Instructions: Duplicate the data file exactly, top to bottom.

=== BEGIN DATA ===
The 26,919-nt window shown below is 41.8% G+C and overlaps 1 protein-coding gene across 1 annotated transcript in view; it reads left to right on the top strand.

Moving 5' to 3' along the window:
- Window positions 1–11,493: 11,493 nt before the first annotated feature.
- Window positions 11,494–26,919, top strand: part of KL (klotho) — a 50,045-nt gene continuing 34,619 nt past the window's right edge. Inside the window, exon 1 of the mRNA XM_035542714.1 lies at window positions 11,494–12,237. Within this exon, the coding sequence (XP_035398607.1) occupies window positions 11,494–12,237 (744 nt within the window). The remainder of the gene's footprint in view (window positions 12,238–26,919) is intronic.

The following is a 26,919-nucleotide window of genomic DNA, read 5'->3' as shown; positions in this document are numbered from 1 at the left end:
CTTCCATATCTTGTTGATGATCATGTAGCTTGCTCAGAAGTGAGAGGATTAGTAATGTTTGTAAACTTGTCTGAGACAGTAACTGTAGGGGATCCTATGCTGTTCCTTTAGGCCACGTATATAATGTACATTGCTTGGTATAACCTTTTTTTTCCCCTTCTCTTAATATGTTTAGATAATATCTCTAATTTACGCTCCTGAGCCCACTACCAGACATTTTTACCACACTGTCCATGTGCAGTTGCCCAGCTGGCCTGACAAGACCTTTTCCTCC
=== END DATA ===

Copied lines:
The 26,919-nt window shown below is 41.8% G+C and overlaps 1 protein-coding gene across 1 annotated transcript in view; it reads left to right on the top strand.

Moving 5' to 3' along the window:
- Window positions 1–11,493: 11,493 nt before the first annotated feature.
- Window positions 11,494–26,919, top strand: part of KL (klotho) — a 50,045-nt gene continuing 34,619 nt past the window's right edge. Inside the window, exon 1 of the mRNA XM_035542714.1 lies at window positions 11,494–12,237. Within this exon, the coding sequence (XP_035398607.1) occupies window positions 11,494–12,237 (744 nt within the window). The remainder of the gene's footprint in view (window positions 12,238–26,919) is intronic.

The following is a 26,919-nucleotide window of genomic DNA, read 5'->3' as shown; positions in this document are numbered from 1 at the left end:
CTTCCATATCTTGTTGATGATCATGTAGCTTGCTCAGAAGTGAGAGGATTAGTAATGTTTGTAAACTTGTCTGAGACAGTAACTGTAGGGGATCCTATGCTGTTCCTTTAGGCCACGTATATAATGTACATTGCTTGGTATAACCTTTTTTTTCCCCTTCTCTTAATATGTTTAGATAATATCTCTAATTTACGCTCCTGAGCCCACTACCAGACATTTTTACCACACTGTCCATGTGCAGTTGCCCAGCTGGCCTGACAAGACCTTTTCCTCC